What to Do about Bad Supplier News
They say you can tell a lot about a person by the company she keeps. And, in the minds of many consumers, you can tell a lot about a company by the companies it keeps company with — especially if one of those companies has a negative mark against it.
In an article appearing in the Harvard Business Review, a team of marketing and supply chain academics explains their recent research into the “spillover effect” that is created in the minds of the public when a supply chain partner gets bad publicity. If your partner is in the news for any of the wrong reasons (e.g., financial malfeasance, unfair wages or pollution), the public will associate your own organization or product with this bad actor — even if you had nothing to do with the issue.
“The longer the supply chain is in terms of geography and complexity, the more likely it is that bad things will happen somewhere along the way,” they wrote. “With all the risks and opportunities for operational failures, including some risks global supply chains managers [might] not even be aware of, managers can all but guarantee that at some point something will go wrong somewhere in the supply chain, and, particularly with the rise of social media, that consumers will hear about it.”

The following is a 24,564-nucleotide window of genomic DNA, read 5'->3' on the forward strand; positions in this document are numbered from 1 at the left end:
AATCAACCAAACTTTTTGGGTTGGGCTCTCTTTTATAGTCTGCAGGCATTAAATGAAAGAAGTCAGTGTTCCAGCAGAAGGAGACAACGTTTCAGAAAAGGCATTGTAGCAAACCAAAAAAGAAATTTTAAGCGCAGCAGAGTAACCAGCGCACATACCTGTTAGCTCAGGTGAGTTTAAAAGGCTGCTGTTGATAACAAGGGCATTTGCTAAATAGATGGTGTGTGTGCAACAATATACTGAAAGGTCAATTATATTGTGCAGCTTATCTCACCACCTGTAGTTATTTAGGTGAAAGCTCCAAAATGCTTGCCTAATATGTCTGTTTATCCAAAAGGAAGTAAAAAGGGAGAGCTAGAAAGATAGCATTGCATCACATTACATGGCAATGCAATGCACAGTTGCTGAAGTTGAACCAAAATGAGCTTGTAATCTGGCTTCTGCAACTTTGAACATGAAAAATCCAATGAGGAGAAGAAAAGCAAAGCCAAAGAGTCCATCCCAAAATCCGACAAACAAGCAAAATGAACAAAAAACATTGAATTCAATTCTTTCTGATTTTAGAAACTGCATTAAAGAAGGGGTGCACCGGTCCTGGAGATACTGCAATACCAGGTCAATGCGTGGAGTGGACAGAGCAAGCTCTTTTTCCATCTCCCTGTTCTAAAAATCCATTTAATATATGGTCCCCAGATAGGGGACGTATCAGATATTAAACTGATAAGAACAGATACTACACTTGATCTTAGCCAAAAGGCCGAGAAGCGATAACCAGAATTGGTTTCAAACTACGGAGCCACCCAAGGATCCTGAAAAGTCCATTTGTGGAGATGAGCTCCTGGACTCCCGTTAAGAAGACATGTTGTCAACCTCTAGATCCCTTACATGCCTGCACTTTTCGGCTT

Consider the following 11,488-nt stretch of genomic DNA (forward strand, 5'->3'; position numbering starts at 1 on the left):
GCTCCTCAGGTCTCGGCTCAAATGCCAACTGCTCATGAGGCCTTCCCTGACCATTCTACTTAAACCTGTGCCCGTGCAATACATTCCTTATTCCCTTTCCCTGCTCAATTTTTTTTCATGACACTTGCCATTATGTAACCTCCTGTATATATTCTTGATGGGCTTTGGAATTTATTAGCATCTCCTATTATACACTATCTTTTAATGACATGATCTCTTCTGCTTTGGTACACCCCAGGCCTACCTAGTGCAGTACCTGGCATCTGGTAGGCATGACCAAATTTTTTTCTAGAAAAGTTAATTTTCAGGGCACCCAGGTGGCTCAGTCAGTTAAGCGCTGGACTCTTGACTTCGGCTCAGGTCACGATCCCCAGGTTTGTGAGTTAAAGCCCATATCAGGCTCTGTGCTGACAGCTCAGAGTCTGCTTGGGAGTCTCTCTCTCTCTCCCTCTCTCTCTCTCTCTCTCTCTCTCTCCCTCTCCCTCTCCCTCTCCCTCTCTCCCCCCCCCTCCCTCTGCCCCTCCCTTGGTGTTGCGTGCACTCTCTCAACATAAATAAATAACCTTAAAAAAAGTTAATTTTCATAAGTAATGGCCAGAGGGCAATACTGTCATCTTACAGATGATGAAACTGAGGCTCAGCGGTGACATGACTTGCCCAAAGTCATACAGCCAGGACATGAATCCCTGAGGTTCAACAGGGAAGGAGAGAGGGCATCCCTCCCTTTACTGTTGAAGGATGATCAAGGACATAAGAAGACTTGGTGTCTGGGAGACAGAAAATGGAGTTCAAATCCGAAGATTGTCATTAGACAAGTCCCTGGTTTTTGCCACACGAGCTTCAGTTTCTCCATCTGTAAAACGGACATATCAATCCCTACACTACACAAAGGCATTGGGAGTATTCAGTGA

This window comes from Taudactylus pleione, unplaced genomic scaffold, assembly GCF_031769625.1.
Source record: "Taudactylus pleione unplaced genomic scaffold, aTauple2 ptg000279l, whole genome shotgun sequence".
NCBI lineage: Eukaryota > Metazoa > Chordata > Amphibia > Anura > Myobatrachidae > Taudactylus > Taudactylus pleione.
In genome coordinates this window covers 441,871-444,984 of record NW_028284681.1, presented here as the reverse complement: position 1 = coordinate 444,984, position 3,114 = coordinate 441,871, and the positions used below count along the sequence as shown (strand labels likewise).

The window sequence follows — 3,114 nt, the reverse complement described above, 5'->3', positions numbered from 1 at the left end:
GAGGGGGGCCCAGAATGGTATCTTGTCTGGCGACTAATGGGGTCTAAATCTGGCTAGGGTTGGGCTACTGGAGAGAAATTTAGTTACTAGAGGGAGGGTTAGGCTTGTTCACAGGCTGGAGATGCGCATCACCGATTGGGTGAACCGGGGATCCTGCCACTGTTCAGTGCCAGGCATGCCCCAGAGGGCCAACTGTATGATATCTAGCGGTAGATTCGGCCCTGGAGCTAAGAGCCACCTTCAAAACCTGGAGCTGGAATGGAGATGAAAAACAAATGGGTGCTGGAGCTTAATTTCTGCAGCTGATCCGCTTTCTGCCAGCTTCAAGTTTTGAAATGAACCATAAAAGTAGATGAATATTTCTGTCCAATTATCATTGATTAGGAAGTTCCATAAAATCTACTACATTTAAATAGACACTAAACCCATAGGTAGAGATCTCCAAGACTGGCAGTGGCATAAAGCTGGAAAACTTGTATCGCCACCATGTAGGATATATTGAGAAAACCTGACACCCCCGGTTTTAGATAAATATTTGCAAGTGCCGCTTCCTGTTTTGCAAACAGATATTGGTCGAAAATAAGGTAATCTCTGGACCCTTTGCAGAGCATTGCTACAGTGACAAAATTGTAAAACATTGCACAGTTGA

On the other hand — and maybe not surprising considering how we’re wired to think — don’t expect to ride on a supply chain partner’s coattail if they are in the news for a good reason (treating their employees especially well, for instance). That seems to be because our social media-influenced world serves to reinforce people’s negativity bias, or our tendency to focus on negative news.
“These findings may be grim for companies managing global supply chain complexity, particularly retail and consumer products companies, which have struggled to maintain effective accountability of their suppliers and contract manufacturers for many years now,” they write. “And we know that while many firms may claim to be aware of the actions of their direct suppliers [aka, Tier I suppliers], few have information about their direct suppliers’ suppliers.”
What can be done? The researchers suggest that bad supplier news can be mitigated “with just a little bit of effort and communication.” In other words, be transparent about the problem. If you can, describe positive steps your organization is taking to limit or address it.
Fortunately, the research concluded that “consumers’ perceptions and purchase intentions are generally reparable. Collectively, the findings should encourage firms to more rigorously consider how news about their supply chain operations may impact consumers’ perceptions and intentions toward the firm’s products.”